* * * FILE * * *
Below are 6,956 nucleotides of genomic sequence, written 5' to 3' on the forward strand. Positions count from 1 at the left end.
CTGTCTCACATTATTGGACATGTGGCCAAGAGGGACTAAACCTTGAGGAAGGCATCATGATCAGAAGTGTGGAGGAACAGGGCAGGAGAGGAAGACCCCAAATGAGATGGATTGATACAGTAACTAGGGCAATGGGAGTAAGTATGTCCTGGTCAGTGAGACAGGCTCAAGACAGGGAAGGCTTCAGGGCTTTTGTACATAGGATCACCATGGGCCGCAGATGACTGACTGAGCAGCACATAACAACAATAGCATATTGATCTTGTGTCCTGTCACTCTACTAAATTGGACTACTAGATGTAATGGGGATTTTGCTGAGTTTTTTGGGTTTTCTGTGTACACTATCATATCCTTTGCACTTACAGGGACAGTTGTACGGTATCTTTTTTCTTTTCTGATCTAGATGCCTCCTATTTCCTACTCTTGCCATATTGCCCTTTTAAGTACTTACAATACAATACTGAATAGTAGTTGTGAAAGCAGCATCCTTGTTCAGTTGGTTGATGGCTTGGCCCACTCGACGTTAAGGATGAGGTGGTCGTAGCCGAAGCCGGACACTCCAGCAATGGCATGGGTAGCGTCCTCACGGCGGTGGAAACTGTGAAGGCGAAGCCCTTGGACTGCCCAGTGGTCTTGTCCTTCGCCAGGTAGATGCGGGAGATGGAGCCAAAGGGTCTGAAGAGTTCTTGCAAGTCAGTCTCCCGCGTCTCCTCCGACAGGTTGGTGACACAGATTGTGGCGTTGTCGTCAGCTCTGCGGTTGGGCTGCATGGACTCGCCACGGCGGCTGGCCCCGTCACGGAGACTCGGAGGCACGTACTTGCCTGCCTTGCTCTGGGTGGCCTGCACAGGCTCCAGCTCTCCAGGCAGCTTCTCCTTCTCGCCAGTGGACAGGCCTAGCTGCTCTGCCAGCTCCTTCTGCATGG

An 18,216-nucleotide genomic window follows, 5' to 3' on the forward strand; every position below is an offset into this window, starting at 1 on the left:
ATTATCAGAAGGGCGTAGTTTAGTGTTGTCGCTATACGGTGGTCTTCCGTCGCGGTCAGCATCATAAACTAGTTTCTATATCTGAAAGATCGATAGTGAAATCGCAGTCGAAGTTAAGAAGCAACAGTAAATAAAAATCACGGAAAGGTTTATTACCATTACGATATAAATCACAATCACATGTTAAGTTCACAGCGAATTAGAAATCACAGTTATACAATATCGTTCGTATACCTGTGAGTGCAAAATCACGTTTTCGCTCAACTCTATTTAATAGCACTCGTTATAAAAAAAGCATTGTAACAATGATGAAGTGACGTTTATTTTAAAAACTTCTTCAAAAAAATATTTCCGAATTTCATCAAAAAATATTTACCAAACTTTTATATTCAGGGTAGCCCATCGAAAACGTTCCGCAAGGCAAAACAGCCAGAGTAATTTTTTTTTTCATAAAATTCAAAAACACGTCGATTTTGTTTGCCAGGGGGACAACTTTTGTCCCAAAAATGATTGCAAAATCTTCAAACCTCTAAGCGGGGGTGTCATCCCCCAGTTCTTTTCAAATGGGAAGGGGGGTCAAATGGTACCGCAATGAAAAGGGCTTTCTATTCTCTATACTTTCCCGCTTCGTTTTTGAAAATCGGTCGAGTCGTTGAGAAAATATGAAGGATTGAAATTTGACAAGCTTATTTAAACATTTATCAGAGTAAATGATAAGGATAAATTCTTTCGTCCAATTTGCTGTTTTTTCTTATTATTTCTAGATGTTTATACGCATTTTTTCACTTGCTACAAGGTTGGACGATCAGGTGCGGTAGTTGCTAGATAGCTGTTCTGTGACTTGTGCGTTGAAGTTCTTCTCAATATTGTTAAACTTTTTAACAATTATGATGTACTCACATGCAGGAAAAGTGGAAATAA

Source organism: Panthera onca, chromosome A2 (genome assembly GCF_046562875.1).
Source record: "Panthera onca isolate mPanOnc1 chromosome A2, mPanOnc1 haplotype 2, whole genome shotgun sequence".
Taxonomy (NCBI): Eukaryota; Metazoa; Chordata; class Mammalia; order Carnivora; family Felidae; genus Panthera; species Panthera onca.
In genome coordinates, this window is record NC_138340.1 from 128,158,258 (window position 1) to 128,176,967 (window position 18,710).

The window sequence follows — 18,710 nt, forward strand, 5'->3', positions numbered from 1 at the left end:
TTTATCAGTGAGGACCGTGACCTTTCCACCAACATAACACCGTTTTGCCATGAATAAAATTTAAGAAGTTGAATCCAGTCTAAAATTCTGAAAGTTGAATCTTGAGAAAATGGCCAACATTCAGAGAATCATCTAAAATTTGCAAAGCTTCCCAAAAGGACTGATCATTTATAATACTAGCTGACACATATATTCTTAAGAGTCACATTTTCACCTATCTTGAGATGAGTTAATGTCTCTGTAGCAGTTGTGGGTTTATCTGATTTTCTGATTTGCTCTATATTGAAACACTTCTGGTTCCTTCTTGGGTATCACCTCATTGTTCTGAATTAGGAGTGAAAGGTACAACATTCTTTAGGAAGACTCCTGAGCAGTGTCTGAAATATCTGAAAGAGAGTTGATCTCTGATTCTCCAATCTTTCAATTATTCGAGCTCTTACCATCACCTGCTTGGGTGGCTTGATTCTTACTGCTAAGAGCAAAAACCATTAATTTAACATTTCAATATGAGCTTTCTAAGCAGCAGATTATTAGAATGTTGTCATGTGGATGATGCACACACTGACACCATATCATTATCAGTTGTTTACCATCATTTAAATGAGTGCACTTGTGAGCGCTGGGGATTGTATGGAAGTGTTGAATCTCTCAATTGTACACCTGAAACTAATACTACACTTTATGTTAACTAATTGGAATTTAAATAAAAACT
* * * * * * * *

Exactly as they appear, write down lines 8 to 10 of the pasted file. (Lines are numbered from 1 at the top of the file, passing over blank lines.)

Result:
In genome coordinates, this window is record NC_138340.1 from 128,158,258 (window position 1) to 128,176,967 (window position 18,710).

The window sequence follows — 18,710 nt, forward strand, 5'->3', positions numbered from 1 at the left end:
TTTATCAGTGAGGACCGTGACCTTTCCACCAACATAACACCGTTTTGCCATGAATAAAATTTAAGAAGTTGAATCCAGTCTAAAATTCTGAAAGTTGAATCTTGAGAAAATGGCCAACATTCAGAGAATCATCTAAAATTTGCAAAGCTTCCCAAAAGGACTGATCATTTATAATACTAGCTGACACATATATTCTTAAGAGTCACATTTTCACCTATCTTGAGATGAGTTAATGTCTCTGTAGCAGTTGTGGGTTTATCTGATTTTCTGATTTGCTCTATATTGAAACACTTCTGGTTCCTTCTTGGGTATCACCTCATTGTTCTGAATTAGGAGTGAAAGGTACAACATTCTTTAGGAAGACTCCTGAGCAGTGTCTGAAATATCTGAAAGAGAGTTGATCTCTGATTCTCCAATCTTTCAATTATTCGAGCTCTTACCATCACCTGCTTGGGTGGCTTGATTCTTACTGCTAAGAGCAAAAACCATTAATTTAACATTTCAATATGAGCTTTCTAAGCAGCAGATTATTAGAATGTTGTCATGTGGATGATGCACACACTGACACCATATCATTATCAGTTGTTTACCATCATTTAAATGAGTGCACTTGTGAGCGCTGGGGATTGTATGGAAGTGTTGAATCTCTCAATTGTACACCTGAAACTAATACTACACTTTATGTTAACTAATTGGAATTTAAATAAAAACT